Planning for Arts and Culture in San Diego
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The San Diego Chapter of the American Planning Association, in partnership with MIG San Diego, recently launched a new program called SDAPA Better Buzz, a quarterly series designed to inspire creative thinking around integrated planning processes. The inaugural session focused on sharing insights on how art and artists can integrate more effectively into the planning process of mixed-use projects yielding a more vibrant cultural mix.
The discussion explored a range of strategies that could enable arts programming to flourish in the region. Panelists included Jonathon Glus, Director of San Diego’s Commission for Arts and Culture; Susanna Peredo Swap, Executive Director of Vanguard Culture; David Malmuth, Co-Developer of the IDEA1 project; and moderator Ann Berchtold, Director of Marketing and Communications for MIG San Diego.
The program was held at the IDEA Box at IDEA1, a meeting room designed as a greenhouse that overlooks the central social space in the project, The HUB. The venue provided an ideal setting to discuss how one unique partnership emerged between the three project developers, I.D.E.A. Partners; LaSalle Investment Management; Lowe; and Vanguard Culture, a nonprofit arts organization dedicated to advancing San Diego’s creative industries.
The developer’s vision for IDEA1, which includes 295 apartments, 8,000 square feet of office space, and two restaurants, was to fashion a mixed-use project that spoke to the sensibilities of people who wanted not only a great apartment but also a vibrant community of creatives who could inspire exciting collaborations. A major challenge was determining how to integrate art and develop high-quality programming that could consistently showcase the rich artistic talent pool in San Diego in a way that aligned with their economic interests.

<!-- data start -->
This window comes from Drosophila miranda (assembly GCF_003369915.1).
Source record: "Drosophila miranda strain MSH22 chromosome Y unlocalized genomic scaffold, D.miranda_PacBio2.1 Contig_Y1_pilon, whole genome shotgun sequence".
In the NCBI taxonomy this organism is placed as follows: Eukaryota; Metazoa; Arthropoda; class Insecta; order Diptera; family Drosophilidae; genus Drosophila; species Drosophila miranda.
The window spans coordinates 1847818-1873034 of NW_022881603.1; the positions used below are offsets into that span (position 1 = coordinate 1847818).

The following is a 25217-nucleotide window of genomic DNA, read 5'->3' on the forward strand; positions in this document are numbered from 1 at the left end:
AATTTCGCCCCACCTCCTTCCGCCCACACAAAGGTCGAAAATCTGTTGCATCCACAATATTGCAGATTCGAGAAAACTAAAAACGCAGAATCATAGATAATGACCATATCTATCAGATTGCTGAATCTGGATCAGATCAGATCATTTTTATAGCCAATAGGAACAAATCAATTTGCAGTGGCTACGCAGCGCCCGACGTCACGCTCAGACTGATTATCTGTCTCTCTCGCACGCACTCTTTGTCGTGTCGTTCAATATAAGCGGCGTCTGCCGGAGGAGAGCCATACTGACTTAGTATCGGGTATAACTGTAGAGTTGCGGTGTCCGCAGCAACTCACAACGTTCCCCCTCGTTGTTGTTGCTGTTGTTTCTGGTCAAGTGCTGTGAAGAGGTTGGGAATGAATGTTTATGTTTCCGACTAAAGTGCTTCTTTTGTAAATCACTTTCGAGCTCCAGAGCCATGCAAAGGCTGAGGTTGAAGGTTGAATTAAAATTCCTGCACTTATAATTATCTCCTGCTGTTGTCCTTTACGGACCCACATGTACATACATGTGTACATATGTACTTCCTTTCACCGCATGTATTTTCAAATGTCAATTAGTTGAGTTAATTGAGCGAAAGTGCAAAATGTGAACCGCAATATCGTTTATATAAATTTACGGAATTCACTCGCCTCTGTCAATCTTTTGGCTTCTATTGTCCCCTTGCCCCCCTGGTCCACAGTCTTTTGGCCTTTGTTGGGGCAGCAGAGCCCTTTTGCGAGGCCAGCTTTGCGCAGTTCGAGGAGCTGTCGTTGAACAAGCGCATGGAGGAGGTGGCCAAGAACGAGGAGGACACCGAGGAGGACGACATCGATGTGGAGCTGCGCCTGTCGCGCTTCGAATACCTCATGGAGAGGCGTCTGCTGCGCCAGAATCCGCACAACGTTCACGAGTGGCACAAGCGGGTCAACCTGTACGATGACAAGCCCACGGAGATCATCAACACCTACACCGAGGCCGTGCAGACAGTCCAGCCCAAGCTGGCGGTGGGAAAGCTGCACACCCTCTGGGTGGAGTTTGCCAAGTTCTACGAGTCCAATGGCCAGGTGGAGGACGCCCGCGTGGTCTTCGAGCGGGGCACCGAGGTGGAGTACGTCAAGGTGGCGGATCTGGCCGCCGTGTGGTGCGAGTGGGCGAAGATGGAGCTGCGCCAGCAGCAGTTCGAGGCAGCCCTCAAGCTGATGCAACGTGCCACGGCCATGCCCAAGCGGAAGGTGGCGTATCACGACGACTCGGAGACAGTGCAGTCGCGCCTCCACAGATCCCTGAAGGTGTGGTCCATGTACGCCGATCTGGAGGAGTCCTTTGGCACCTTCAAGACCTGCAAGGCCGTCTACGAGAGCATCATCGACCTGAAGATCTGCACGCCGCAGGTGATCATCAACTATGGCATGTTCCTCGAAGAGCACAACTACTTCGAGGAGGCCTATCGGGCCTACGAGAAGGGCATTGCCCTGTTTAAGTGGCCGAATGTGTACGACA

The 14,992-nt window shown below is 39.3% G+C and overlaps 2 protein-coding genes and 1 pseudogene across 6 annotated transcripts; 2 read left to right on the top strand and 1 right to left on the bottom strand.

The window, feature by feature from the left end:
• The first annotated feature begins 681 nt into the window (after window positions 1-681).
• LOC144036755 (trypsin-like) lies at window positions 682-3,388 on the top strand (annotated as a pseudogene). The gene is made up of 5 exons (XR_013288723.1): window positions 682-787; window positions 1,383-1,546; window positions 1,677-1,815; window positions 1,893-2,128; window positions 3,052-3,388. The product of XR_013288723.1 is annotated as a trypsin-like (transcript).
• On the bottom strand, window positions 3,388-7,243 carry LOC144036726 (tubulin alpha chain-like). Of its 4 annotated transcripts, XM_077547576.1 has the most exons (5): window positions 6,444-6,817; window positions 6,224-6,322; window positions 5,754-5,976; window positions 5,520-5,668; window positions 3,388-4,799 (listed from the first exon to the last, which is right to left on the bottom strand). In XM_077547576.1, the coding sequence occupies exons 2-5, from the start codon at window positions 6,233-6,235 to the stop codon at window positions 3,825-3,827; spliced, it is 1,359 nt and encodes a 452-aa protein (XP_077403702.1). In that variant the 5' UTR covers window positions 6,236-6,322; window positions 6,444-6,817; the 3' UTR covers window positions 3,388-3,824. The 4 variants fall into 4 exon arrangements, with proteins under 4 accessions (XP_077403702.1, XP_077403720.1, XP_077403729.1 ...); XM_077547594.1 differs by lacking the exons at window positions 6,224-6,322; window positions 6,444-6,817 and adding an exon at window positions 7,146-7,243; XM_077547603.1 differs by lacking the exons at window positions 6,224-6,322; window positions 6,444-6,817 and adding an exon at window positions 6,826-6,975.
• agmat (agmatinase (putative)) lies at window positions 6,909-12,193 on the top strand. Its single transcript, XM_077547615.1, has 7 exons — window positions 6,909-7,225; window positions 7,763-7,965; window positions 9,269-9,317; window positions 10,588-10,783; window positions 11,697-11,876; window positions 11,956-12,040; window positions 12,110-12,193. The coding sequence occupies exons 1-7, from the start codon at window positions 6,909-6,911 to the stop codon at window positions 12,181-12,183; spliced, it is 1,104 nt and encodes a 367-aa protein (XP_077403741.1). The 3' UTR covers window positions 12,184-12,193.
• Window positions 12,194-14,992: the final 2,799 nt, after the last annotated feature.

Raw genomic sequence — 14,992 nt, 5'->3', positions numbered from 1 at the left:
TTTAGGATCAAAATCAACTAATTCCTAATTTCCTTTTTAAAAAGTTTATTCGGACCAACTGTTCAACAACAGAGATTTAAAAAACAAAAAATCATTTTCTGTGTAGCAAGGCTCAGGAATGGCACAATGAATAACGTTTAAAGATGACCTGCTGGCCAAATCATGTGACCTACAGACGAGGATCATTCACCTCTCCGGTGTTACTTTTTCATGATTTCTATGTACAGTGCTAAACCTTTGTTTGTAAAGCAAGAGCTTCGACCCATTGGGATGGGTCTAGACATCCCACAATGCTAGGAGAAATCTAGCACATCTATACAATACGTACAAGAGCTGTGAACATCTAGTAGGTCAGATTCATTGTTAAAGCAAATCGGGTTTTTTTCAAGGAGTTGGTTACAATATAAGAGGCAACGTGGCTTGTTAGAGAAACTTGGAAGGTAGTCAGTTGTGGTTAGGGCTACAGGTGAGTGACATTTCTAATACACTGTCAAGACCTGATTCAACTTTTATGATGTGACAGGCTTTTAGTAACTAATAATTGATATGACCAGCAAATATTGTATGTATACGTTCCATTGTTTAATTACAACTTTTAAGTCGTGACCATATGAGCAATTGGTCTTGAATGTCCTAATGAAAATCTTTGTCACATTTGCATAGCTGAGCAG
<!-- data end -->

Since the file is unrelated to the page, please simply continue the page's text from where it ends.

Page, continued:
The developers committed $250,000 to commission six major art pieces and designed a 12,000 square foot courtyard, the HUB, that would serve as both a community gathering place and experiential, cultural space. Planning elements to facilitate performances in the HUB included lighting positions, strategic electrical access, rear-screen projection for film screenings, movable furniture for maximum flexibility, flooring suitable for different types of performances, sound capabilities, and a natural stage surrounded by balconies.
The missing link was the programming. That is where Vanguard Culture entered the picture. In early 2018, Vanguard Culture was searching for two things:
- A location where they could be in residency
- A venue that would allow them to produce events that showcased their ability to create extraordinary artistic and culinary collaborations
Complicating matters, they sought both of these with a limited budget.
Fortunately, IDEA1 was seeking a programming partner that would deliver on the promise of the project and create a strong differentiator from competing multifamily projects downtown. The developers were willing to entertain the notion that Vanguard could occupy a unit on-site, facing the HUB, in exchange for producing a season of events that delighted residents, their guests, and the greater community of arts lovers.
However, before a deal was struck, all parties agreed to ‘test drive’ a Vanguard event to ensure that it was a fit with the project. Vanguard’s initial production was called Sensorium @IDEA1, in which more than 80 local artists transformed 15 IDEA1 lofts with immersive, experiential, and multi-sensory art experiences themed around the 5 Senses. The evening included a fashion show by Fashion Week San Diego, live dance performances by San Diego Dance Theatre and the PGK Dance Project, and an industry mixer with 10 notable arts organizations. The event was included in Episode 3 of a 4-part television series about San Diego, produced by National Geographic.
Despite the very real challenges of solving liability and insurance issues, the team was able to come together and deliver an extraordinary evening for residents, 500+ guests, and the entire San Diego arts community. The coverage from the Nat Geo series not only promoted the rich cultural offerings of San Diego, but it also underscored the ability of creative groups to partner with real estate projects in ways that elevated both.
IDEA1 and Vanguard Culture proceeded to consummate a deal that provided the nonprofit with an office and a venue where they can program cultural events and professional development programs at no cost. This also gave IDEA1 a consistent series of exceptional events, both large-scale and more intimate, that utilize multiple locations throughout the property.